The Carillion scandal roared back into the headlines on Monday morning with Frank Field, chairman of the Parliamentary Work & Pensions committee, accusing the company of “trying to wriggle out of its obligations to pensioners” while at the same time the Financial Reporting Council launched an enforcement investigation into the work of its auditor, KPMG.
With MPs baying for blood, and new revelations about Carillion’s business practices continuing to emerge, the pressure is on both the FRC and the Pensions Regulator: Mr Field was bitingly critical of what he sees as the latter’s inaction in the run up to the firm’s demise.
But this raises a question: Have Parliamentarians given them these, and other regulators, both the tools, and the backing, they need to do an effective job?
Consider what the FRC is preparing to do.
The accountancy watchdog was rightly criticised, including several times by this column, over its foot dragging with regard to HBOS, another awful corporate failure that resulted in no action being taken (KPMG was again in the frame). In fact only one person connected to that affair received any regulatory sanction of any kind (the Financial Services Authority banned former executive Peter Cummings from the City and relieved him of half a million quid).
This time around the FRC has moved with commendable speed, but it’s investigations could expose a very real problem with the framework it operates under. Under the current set up, the watchdog can only go after individuals if they are members of a recognised professional body.
Auditors always are because they have to be qualified accountants. So are most people in important roles in company finance departments. But they don’t have to be. If regulatory rule breaches are discovered at Carillion, and if people like that are found to be at fault, the FRC will face a problem.
Now there might be ways around it with the help of other watchdogs. That doesn’t alter the fact that the current situation is a deeply unsatisfactory one. Changing it would require Parliamentary action. Unfortunately the current Government has other legislative priorities.
Then there is the question of support. When things are quiet Governments, and this one in particular, as well as some of the same MPs that are baying for blood at Carillion, are fond of banging on about how terrible regulation is and how red tape is strangling business. We’ll take a scythe to it and get the Great British economy flying, is the promise they are fond of making. Their supporters in the media actively collude in this.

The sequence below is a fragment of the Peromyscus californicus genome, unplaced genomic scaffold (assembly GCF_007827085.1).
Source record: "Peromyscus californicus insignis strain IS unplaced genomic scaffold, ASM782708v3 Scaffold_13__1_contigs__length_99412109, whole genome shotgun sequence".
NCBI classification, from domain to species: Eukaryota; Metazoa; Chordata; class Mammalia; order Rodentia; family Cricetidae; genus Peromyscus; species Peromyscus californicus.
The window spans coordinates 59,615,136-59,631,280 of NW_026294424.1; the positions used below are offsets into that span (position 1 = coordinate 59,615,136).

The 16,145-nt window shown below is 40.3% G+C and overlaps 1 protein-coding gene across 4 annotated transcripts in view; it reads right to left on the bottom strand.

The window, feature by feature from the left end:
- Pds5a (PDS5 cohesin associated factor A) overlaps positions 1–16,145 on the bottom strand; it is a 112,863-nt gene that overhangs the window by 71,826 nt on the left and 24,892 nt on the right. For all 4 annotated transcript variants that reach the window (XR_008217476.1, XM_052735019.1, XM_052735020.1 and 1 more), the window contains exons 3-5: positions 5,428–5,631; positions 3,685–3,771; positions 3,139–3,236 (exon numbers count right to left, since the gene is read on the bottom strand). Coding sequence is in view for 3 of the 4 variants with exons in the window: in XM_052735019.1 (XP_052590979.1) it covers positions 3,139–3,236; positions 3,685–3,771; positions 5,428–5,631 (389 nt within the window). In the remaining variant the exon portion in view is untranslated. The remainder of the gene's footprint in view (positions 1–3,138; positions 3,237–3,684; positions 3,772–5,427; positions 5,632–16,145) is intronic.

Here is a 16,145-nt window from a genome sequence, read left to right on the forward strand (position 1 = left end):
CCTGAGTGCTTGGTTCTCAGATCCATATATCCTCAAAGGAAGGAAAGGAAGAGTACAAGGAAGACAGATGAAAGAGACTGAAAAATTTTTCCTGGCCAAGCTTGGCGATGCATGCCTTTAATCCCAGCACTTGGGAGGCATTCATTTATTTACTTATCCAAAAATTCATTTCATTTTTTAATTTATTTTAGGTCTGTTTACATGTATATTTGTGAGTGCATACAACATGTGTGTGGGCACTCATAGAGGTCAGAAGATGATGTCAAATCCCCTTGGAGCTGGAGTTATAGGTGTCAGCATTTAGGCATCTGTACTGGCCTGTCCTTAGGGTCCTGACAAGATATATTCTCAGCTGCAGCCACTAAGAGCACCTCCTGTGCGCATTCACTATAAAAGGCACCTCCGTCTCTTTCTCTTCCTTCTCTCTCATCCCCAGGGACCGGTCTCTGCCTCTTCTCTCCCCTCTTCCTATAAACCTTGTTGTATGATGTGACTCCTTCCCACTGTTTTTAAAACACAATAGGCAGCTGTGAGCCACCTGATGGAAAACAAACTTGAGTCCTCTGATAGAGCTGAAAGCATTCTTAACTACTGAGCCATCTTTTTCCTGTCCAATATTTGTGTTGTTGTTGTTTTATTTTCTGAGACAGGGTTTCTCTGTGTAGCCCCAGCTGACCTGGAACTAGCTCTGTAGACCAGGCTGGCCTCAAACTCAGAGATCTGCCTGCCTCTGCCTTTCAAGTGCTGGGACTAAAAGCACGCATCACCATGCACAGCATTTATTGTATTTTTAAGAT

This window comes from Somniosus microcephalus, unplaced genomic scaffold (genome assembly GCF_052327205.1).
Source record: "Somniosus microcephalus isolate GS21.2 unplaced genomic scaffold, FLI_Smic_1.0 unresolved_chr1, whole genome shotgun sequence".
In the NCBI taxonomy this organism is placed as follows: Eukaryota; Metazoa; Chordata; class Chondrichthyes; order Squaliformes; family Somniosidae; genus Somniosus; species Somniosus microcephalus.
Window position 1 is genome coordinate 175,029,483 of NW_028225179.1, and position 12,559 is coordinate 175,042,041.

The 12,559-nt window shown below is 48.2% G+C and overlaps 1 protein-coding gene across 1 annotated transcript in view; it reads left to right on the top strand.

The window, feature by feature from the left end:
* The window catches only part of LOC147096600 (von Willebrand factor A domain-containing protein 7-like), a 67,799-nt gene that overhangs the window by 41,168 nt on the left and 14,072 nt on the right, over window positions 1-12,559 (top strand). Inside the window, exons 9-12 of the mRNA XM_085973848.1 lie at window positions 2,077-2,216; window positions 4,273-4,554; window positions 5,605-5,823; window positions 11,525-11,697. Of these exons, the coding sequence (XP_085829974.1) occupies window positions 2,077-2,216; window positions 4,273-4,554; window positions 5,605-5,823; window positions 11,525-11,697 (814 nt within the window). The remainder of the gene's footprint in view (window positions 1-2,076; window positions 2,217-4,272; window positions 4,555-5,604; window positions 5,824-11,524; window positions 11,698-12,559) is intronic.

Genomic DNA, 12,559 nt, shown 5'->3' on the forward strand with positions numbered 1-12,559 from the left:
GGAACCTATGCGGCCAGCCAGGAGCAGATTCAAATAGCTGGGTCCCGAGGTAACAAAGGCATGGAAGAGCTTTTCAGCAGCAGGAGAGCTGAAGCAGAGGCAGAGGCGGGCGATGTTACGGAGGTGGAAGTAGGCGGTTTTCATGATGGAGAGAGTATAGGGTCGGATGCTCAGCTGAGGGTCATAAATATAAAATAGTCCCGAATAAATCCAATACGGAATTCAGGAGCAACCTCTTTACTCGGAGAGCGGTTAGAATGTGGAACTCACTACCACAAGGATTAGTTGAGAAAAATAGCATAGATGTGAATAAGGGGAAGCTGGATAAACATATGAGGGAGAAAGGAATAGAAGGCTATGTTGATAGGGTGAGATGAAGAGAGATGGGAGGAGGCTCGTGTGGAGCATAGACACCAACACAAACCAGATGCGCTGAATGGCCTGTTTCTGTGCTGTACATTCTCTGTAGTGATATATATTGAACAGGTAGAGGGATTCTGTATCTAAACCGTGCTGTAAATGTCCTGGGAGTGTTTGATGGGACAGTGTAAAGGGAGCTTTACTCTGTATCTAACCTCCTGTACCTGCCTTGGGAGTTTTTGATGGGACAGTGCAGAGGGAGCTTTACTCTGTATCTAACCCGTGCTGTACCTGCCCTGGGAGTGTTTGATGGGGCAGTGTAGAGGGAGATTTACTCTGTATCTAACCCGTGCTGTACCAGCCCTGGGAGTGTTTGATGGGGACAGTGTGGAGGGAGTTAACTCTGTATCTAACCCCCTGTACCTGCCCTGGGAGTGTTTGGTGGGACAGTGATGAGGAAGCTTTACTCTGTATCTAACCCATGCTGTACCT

Is it any surprise that regulators decide to choose the line of least resistance when faced with that? It’s human nature.
This does not, and should not, grant them any sort of pass. They should do their jobs and the questions about whether the Pensions Regulator was raised by Mr Field are pertinent. He has pointed out that while contributions to plug Carillion’s yawning pension deficit were negotiated away last autumn, dividends continued to be paid. So did bosses’ vast salaries and bonuses.
“Once again, TPR has questions to answer. They have been sniffing around Carillion – at the (pension scheme) trustees’ behest – since at least 2008, though it is not apparent to what effect. When ten years later the company collapses with £29 million in the bank and £2 billion in pension liabilities it doesn’t look good for them.”
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But against a backdrop of regulators being portrayed as the spawn of the devil when it’s convenient for MPs to do so, the apparent inaction could be understood, if not excused.
Regulators are never going to be popular. However, they are necessary. Scandals like that at Carillon make that very clear. The judgement against them will be harsh if no one is ultimately called to account for what went on, and for allowing it to happen in the first place. So it should be.
But Westminster deserves its share of scrutiny too. Mr Field should take note of that.